Mar 19, 2018 | By Benedict

Researchers at the University of Chile have developed two working prototypes of Koala 3D, a free-form “climbing” 3D printer with an unlimited Z-axis. The unusual 3D printer can climb the object it is currently printing in the same way a koala climbs a tree.

Over the years, there have been a handful of clever tricks for extending an axis (or axes) of a 3D printer, allowing for larger or even unlimited 3D printing in one direction.

In May 2017, for example, we learned that a Dutch 3D printing company called Blackbelt 3D had developed a conveyor belt 3D printer for continuous FDM 3D printing. The idea was that, by replacing a print bed with a moving conveyor belt, you could print endlessly as the bed moved on and on, making either very long structures or an endless queue of smaller items.

There have been other innovations too. In 2015, an engineer created the Kickstarter-backed Z-Unlimited, a modification for Ultimaker 3D printers that “flips your 3D printer upside down and moves it all the way up along a wall while it is printing.” The accessory’s largest “Skyscraper” version enabled a gargantuan 3050 mm printing height.

So how else can you get long, wide, or deep 3D printing without simply buying a much larger, more expensive 3D printer?

Researchers at the University of Chile have come up with a new solution, and it’s possibly the most fun innovation of the lot: a climbing 3D printing robot that shimmies up the object it is printing like a koala climbs a tree.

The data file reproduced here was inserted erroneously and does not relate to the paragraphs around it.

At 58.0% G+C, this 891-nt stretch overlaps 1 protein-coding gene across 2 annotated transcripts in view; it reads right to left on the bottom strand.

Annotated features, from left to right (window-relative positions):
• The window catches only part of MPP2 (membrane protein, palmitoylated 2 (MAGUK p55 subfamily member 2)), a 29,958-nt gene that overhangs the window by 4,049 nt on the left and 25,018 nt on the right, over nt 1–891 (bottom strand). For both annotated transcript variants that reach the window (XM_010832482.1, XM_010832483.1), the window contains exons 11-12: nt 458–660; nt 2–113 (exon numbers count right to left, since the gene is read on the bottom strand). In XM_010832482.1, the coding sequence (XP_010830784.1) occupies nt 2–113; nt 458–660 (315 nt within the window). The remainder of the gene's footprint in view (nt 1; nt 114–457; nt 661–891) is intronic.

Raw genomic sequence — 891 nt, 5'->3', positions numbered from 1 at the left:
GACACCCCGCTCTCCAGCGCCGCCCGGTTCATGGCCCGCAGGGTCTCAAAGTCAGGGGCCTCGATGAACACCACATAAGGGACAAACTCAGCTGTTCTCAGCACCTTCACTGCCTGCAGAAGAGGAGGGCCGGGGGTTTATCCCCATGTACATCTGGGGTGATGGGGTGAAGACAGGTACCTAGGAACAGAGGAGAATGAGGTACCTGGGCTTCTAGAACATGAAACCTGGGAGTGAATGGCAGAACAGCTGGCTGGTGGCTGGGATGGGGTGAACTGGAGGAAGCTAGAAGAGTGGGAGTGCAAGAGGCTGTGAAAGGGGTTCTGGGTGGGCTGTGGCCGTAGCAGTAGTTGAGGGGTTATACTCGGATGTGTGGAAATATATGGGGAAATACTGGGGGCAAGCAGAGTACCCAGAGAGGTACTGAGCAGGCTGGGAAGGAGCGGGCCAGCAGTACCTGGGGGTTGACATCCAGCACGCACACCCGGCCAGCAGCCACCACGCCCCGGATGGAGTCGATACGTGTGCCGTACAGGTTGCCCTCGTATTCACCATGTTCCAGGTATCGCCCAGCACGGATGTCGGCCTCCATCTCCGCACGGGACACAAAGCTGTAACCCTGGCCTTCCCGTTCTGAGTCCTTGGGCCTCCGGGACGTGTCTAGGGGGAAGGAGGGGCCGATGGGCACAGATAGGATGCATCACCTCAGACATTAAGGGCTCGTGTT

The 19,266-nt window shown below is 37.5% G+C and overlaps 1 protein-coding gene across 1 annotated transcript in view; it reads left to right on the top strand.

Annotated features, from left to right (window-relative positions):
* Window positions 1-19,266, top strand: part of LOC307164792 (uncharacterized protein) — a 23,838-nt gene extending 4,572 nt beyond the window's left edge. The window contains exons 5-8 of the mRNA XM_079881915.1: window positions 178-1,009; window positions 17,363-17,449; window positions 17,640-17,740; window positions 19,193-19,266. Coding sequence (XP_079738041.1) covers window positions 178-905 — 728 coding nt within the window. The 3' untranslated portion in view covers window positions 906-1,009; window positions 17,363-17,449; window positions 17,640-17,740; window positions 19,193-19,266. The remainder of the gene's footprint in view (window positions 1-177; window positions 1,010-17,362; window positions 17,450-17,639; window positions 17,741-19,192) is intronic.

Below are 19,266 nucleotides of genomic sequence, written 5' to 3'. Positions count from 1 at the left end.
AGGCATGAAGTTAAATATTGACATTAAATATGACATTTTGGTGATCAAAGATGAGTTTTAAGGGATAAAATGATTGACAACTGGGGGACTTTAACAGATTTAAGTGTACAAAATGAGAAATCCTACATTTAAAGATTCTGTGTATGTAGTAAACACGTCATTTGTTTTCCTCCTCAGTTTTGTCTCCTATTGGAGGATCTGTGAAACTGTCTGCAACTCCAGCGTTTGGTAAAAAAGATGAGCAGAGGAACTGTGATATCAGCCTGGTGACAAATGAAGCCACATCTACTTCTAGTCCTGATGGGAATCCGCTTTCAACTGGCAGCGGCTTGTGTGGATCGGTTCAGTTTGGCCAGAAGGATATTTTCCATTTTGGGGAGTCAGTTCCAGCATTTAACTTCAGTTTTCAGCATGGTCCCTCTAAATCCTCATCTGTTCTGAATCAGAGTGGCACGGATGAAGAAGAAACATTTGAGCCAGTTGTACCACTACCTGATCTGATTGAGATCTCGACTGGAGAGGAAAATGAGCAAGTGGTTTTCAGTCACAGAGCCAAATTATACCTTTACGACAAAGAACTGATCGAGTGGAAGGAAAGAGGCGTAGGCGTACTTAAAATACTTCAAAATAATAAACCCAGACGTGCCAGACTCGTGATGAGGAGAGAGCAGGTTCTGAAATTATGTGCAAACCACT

Koala Z-Infinity 3D printer

“The goal of this project is to develop a new type of 3D printing machine capable of producing vertical structures while simultaneously climbing the same structures they build,” explains Juan Cristobal Zagal, chief designer of Koala 3D. “In principle, this type of machine might be capable of printing without limit on the vertical axis, becoming what can be called a Z-infinity 3D printing climbing machine.”

Sounds fascinating, but how does a Z-infinity 3D printing climbing machine work?

The researchers—Zagal, Maximiliano Velez, and Efren Toala—say they have actually developed two versions of the 3D printer: the Koala and the Toala (the latter being principally engineered by the appropriately named Mr. Toala).

The first of those climbing 3D printers, the Koala, is able to climb a vertical 30 x 30 mm column by grasping it, just like a koala grabs and climbs up a tree. The 3D printer 3D prints this column as it ascends, simultaneously 3D printing the actual 3D printed object within the walls of the climbing column. (The 3D printed object can then be extracted from the hollow column when printing is finished.)

Two clamping carriages serve to grip and propel the 3D printing unit while also controlling the Z position of the print head, while a counterbalance positions the center of mass in the middle of the column.

Toala Z-Infinity 3D printer

The second climbing 3D printer, the Toala, is slightly different, using a simpler mechanism to climb upward as it prints. Instead of printing a tree-like column and shimmying up it, this printer prints a kind of stepped ladder column, then uses a motorized pinion to “drive” up the column as it prints.

Needless to say, these 3D printing systems demonstrate a brilliant ability to think outside the box, and they will soon be even better: the researchers say they will be able to significantly widen the printed columns, which means the Koala could 3D print objects beyond very tall and narrow ones.

Check out the unlimited Z-axis 3D printers in the video below.

 

 

Posted in 3D Printing Technology

 

 

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Sep wrote at 3/20/2018 10:55:58 AM:

And your design is better.

Steve Hernandez - aka PacManFan wrote at 3/19/2018 4:19:17 PM:

I did that 7 years ago: https://www.thingiverse.com/thing:8938



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